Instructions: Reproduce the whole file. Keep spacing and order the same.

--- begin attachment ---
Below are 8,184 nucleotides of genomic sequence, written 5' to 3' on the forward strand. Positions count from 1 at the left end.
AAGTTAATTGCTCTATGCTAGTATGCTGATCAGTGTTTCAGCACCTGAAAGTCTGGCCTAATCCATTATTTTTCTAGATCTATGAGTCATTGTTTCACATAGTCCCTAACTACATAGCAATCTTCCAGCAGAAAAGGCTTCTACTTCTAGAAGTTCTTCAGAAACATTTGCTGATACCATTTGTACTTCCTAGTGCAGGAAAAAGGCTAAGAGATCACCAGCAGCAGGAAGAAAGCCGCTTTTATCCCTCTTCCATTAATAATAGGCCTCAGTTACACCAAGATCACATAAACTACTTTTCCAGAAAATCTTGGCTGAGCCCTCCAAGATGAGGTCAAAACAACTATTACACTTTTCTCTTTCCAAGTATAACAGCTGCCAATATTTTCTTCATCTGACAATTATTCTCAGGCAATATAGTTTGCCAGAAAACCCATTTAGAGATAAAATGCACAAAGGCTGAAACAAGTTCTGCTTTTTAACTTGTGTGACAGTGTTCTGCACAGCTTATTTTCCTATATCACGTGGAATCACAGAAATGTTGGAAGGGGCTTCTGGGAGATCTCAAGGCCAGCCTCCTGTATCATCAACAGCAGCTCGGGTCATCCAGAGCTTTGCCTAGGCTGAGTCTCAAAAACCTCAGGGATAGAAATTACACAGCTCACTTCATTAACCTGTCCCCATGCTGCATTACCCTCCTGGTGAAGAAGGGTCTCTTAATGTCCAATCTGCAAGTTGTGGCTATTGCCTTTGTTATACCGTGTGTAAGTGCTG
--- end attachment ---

Below are 8,184 nucleotides of genomic sequence, written 5' to 3' on the forward strand. Positions count from 1 at the left end.
AAGTTAATTGCTCTATGCTAGTATGCTGATCAGTGTTTCAGCACCTGAAAGTCTGGCCTAATCCATTATTTTTCTAGATCTATGAGTCATTGTTTCACATAGTCCCTAACTACATAGCAATCTTCCAGCAGAAAAGGCTTCTACTTCTAGAAGTTCTTCAGAAACATTTGCTGATACCATTTGTACTTCCTAGTGCAGGAAAAAGGCTAAGAGATCACCAGCAGCAGGAAGAAAGCCGCTTTTATCCCTCTTCCATTAATAATAGGCCTCAGTTACACCAAGATCACATAAACTACTTTTCCAGAAAATCTTGGCTGAGCCCTCCAAGATGAGGTCAAAACAACTATTACACTTTTCTCTTTCCAAGTATAACAGCTGCCAATATTTTCTTCATCTGACAATTATTCTCAGGCAATATAGTTTGCCAGAAAACCCATTTAGAGATAAAATGCACAAAGGCTGAAACAAGTTCTGCTTTTTAACTTGTGTGACAGTGTTCTGCACAGCTTATTTTCCTATATCACGTGGAATCACAGAAATGTTGGAAGGGGCTTCTGGGAGATCTCAAGGCCAGCCTCCTGTATCATCAACAGCAGCTCGGGTCATCCAGAGCTTTGCCTAGGCTGAGTCTCAAAAACCTCAGGGATAGAAATTACACAGCTCACTTCATTAACCTGTCCCCATGCTGCATTACCCTCCTGGTGAAGAAGGGTCTCTTAATGTCCAATCTGCAAGTTGTGGCTATTGCCTTTGTTATACCGTGTGTAAGTGCTG